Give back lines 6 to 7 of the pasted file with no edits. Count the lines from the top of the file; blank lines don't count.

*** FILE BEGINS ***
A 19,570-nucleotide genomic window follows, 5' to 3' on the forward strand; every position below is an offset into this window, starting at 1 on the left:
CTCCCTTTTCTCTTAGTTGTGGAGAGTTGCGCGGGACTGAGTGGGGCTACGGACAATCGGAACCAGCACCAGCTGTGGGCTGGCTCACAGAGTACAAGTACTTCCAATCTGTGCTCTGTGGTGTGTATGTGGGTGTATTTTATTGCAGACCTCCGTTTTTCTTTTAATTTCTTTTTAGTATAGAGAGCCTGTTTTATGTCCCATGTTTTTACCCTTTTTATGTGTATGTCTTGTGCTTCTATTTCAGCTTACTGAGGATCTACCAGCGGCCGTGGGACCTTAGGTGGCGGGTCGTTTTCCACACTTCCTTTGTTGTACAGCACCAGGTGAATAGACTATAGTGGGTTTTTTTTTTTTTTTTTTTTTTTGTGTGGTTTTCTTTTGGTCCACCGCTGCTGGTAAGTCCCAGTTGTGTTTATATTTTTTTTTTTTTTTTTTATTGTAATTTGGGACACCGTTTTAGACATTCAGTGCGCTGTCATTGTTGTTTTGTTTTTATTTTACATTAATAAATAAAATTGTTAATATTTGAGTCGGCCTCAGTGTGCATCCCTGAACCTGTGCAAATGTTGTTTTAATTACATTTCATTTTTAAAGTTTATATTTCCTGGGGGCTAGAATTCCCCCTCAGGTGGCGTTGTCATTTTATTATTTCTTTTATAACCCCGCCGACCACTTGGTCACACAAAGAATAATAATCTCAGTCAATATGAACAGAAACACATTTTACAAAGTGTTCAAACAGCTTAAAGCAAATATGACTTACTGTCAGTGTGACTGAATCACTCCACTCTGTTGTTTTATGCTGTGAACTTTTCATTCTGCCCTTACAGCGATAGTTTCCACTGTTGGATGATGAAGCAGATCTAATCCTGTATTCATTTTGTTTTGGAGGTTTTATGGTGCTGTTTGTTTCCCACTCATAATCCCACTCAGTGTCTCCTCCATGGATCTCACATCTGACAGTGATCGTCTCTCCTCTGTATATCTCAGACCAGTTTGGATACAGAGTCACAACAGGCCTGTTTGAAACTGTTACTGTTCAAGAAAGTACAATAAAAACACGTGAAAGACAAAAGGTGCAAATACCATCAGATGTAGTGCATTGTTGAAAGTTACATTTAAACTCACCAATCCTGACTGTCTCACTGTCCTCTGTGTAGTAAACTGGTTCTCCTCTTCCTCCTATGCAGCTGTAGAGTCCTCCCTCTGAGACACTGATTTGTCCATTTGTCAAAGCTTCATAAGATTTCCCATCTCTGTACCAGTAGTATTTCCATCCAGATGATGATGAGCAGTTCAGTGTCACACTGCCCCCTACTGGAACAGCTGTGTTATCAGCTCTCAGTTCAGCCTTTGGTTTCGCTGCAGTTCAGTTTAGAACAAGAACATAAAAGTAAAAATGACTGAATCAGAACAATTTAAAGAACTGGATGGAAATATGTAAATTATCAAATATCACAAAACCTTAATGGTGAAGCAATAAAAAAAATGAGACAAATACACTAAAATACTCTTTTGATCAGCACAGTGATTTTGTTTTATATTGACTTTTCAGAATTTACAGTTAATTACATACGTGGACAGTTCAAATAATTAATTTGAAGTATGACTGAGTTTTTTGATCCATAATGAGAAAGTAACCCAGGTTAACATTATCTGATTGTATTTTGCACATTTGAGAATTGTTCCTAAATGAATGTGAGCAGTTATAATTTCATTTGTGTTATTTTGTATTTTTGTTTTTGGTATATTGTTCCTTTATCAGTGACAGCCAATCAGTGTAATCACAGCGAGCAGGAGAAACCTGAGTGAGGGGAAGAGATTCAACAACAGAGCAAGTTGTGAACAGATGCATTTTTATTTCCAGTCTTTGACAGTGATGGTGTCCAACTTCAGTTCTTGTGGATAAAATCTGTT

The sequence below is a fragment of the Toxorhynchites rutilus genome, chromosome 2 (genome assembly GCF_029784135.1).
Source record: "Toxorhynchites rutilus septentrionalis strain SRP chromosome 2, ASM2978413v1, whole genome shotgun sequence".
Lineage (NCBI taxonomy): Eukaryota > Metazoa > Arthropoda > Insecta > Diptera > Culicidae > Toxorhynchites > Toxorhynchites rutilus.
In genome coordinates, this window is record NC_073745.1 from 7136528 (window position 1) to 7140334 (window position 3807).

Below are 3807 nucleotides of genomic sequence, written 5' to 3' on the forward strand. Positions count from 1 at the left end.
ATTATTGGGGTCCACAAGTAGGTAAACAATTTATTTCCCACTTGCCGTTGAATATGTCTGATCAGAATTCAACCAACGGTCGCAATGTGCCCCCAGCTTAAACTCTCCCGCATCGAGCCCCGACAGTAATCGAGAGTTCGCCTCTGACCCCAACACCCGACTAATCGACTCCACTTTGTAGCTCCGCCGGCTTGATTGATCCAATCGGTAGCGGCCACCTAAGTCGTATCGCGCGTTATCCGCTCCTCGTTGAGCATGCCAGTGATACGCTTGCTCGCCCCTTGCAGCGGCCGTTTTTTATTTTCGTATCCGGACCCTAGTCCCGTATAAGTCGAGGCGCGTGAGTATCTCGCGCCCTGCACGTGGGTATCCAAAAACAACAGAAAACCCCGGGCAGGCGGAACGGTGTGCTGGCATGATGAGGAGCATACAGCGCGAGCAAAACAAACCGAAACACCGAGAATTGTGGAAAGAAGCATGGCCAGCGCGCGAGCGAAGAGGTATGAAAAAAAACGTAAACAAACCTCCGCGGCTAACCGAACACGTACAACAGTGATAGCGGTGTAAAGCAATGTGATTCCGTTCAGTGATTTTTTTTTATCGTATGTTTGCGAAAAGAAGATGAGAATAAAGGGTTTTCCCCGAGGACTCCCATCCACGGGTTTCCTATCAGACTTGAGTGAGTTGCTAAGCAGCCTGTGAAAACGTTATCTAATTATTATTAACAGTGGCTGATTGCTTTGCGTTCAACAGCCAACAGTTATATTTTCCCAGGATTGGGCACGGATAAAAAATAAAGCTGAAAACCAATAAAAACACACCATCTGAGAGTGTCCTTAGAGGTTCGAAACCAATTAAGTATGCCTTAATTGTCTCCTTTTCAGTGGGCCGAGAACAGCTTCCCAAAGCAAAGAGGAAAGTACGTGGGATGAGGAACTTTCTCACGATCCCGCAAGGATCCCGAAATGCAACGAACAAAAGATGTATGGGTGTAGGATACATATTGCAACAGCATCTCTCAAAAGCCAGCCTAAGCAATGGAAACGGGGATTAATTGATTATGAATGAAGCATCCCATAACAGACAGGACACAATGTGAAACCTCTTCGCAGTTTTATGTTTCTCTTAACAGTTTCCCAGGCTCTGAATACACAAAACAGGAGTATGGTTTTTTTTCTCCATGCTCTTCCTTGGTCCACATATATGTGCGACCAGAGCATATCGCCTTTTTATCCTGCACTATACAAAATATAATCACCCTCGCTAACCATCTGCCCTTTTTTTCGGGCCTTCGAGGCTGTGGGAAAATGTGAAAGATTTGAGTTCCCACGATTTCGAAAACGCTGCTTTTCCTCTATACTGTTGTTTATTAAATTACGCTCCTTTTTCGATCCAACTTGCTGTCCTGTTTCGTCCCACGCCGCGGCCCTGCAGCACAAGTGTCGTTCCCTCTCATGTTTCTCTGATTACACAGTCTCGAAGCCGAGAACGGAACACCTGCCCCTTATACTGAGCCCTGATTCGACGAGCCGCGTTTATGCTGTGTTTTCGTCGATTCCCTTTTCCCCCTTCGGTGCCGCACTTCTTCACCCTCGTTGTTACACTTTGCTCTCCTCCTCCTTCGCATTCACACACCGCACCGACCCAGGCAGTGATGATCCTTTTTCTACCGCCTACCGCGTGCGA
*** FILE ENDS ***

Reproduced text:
In genome coordinates, this window is record NC_073745.1 from 7136528 (window position 1) to 7140334 (window position 3807).

Below are 3807 nucleotides of genomic sequence, written 5' to 3' on the forward strand. Positions count from 1 at the left end.